RAMP participants worked together with city-wide advocacy groups and community groups such as the Center for Social Inclusion (CSI), Red Hook Initiative, Rockaway Waterfront Alliance, Good Jobs New York, The New York Bar Association, and others. Task forces were created to focus on topics such as Innovative Finance, Broadband and New Technologies, Public Housing and Health, providing technical and other support for the studio-based initiatives undertaken by the students. 

“RAMP’s strength and appeal is that it builds in the synergy of this inclusive effort to address adaptation to climate change, while helping to build the social networks and social cohesion necessary to address such a complex undertaking,” says Ron Shiffman, a professor in the Graduate Center for Planning.

The initial success of the program allowed the team to win grant funding. The model of a holistic and transdisciplinary approach to rebuilding and the integration of partnerships with both the professional and advocacy communities led CSI to ask Pratt to join it in a special effort to address the needs of the most vulnerable communities exposed to the threats of climate change. With the support of CSI and groups like the NYC Environmental Justice Alliance, Pratt received a grant of $120,000 from the Kresge Foundation to continue to explore this refined pedagogical model for addressing climate change in an equitable manner. To learn more about RAMP's work attend one of three events this fall that are part of the series, Our Climate, Our City, Our Future: Hurricane Sandy One Year Later, co-sponsored by Pratt, CSI, and the Marfa Dialogues.

Those areas are already familiar to at least one Pratt faculty member, James Garrison, adjunct associate professor, Graduate Architecture and Urban Design Department.  Garrison built new modular restroom and lifeguard stations there to replace facilities damaged by Sandy.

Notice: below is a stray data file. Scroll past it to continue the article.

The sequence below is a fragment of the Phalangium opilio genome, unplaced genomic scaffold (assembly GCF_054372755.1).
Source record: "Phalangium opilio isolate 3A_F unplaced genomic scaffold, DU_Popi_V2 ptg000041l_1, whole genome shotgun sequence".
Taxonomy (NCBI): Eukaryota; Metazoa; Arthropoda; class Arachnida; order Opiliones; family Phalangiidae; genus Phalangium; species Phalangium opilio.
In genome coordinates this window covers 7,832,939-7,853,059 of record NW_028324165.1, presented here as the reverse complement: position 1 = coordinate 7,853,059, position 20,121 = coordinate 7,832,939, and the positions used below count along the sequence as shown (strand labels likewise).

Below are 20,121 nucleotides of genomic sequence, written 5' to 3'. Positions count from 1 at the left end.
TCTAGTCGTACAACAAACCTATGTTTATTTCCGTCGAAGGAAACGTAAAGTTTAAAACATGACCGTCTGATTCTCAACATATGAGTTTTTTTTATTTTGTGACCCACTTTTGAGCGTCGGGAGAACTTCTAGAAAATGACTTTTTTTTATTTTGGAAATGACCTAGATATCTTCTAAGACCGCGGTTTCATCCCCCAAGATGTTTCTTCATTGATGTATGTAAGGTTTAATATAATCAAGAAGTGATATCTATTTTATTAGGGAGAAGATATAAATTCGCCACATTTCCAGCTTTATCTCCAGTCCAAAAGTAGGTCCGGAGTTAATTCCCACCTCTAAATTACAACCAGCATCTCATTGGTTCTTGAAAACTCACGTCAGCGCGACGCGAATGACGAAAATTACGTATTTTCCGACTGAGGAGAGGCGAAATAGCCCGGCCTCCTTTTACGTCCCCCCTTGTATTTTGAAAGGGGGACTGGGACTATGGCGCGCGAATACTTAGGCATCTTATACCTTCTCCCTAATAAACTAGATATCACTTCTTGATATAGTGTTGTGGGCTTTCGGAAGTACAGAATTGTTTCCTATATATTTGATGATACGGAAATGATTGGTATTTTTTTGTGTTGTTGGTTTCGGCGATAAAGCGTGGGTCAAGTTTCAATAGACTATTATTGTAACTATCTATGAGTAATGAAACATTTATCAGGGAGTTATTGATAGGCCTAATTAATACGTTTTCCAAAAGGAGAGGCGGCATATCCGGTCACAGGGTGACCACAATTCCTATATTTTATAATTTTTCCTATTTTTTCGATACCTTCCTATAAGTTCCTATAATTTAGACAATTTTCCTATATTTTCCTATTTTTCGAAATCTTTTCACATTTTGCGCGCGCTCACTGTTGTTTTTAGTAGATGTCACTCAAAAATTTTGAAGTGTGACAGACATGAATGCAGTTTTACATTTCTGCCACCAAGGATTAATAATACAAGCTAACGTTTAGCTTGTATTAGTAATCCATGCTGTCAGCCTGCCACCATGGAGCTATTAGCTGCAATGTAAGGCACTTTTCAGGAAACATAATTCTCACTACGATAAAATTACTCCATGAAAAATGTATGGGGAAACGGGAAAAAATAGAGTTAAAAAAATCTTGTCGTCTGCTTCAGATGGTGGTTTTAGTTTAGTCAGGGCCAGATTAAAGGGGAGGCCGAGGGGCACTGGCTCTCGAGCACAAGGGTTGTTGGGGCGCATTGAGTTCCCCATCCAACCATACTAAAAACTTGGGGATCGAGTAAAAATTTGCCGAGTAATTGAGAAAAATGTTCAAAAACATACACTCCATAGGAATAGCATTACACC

Continuing in that vein, Garrison is developing a prototype for emergency housing to be used in similar disaster scenarios. Construction of a temporary three-story prototype is planned for this fall on Cadman Plaza in Downtown Brooklyn. The goal is to use the prototype as part of a pre-planning exercise, with people living in the complex’s three separate apartments to test them out. (The project is supported by the city’s Office of Emergency Management in collaboration with a number of other city, regional, and federal entities.)

The project also dovetails with RAMP. On the prototype’s ground floor, a gallery will feature work by architecture students who participated in one of the program’s studios last summer. 

As the city approaches the first anniversary of Sandy, Pratt is also co-sponsoring several events in the Marfa Dialogues/New York series, which examines climate change science, environmental activism, and artistic practice. What’s clear is that Pratt will not soon forget Sandy and its impact.

“Superstorm Sandy woke up the establishment to issues that we and our allies have been advocating for the past decade,” says Shiffman. “Climate change to my mind is the greatest challenge that we face as a people. While it is a challenge, it’s also an enormous opportunity for the next generation of planners.” 

Watch Shiffman tell Gateway about RAMP. 

Text: Bay Brown; Ruth Samuelson
Images: Peter Tannenbaum